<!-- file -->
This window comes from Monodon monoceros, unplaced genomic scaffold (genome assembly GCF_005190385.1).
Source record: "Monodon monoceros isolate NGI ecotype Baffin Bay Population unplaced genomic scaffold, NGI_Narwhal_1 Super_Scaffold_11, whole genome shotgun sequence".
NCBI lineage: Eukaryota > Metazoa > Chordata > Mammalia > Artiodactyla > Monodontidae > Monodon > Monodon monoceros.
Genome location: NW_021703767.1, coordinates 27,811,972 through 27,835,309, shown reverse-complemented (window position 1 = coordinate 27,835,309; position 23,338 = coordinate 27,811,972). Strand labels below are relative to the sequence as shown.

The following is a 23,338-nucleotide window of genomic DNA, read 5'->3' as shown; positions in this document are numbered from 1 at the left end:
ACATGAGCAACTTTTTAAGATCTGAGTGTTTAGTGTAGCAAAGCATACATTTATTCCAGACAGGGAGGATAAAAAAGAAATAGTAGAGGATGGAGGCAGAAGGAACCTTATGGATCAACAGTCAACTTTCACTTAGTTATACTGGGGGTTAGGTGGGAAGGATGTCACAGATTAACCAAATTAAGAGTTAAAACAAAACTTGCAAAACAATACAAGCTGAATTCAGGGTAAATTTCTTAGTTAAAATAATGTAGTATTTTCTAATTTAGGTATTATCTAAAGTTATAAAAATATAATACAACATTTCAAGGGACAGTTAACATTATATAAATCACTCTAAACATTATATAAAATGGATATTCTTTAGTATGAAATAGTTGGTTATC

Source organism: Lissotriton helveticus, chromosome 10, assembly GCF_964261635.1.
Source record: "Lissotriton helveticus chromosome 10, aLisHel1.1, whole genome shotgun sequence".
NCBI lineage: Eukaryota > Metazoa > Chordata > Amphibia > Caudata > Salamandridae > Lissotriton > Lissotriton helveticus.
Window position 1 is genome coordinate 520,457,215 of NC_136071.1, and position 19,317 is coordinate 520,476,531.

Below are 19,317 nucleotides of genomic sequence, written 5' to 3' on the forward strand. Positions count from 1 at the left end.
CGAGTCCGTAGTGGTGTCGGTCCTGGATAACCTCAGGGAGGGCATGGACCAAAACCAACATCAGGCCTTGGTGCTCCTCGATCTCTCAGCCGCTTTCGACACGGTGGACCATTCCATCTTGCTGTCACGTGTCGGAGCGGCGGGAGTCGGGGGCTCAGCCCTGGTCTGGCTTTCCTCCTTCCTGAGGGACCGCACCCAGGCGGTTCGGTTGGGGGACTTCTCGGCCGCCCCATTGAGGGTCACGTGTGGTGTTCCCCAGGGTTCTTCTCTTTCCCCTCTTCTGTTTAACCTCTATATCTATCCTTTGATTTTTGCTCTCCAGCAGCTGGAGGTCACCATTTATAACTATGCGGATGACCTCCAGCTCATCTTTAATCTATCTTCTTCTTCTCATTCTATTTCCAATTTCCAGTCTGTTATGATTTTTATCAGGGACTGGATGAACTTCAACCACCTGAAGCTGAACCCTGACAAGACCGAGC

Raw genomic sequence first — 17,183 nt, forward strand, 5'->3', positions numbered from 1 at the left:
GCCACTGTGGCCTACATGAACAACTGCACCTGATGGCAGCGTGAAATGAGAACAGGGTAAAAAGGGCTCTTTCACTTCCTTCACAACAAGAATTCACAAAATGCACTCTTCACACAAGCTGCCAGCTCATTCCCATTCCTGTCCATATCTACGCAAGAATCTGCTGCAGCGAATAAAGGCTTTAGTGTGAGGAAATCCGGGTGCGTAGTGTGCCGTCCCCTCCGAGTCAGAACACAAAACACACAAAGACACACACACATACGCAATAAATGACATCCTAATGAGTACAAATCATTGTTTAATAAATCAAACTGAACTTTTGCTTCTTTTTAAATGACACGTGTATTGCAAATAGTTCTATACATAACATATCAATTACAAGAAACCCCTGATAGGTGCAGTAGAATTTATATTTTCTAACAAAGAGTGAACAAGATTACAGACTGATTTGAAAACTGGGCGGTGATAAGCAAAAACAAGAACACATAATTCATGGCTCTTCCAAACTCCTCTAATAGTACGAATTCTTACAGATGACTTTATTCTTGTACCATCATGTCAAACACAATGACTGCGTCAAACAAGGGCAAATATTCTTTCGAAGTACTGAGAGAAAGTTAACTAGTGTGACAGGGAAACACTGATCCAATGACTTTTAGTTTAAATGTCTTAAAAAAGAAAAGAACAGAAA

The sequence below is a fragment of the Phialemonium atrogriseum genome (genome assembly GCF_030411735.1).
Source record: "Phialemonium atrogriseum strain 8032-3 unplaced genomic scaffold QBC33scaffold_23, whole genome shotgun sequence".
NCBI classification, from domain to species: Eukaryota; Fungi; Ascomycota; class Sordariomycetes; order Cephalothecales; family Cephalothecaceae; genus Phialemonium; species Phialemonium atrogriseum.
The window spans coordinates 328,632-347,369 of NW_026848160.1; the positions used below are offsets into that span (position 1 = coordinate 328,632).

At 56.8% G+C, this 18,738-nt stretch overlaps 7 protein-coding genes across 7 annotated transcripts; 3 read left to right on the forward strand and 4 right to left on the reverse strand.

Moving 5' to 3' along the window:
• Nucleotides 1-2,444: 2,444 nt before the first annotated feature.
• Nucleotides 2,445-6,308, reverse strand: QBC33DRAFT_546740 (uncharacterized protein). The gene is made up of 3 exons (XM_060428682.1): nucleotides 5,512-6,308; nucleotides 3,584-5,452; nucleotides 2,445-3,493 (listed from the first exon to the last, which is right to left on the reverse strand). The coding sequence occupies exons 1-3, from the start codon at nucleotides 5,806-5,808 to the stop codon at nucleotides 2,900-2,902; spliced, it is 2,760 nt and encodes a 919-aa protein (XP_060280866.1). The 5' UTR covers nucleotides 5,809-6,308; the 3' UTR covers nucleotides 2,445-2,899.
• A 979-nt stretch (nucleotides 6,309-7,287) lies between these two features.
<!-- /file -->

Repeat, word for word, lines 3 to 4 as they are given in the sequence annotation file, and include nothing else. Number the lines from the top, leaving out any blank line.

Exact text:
NCBI lineage: Eukaryota > Metazoa > Chordata > Mammalia > Artiodactyla > Monodontidae > Monodon > Monodon monoceros.
Genome location: NW_021703767.1, coordinates 27,811,972 through 27,835,309, shown reverse-complemented (window position 1 = coordinate 27,835,309; position 23,338 = coordinate 27,811,972). Strand labels below are relative to the sequence as shown.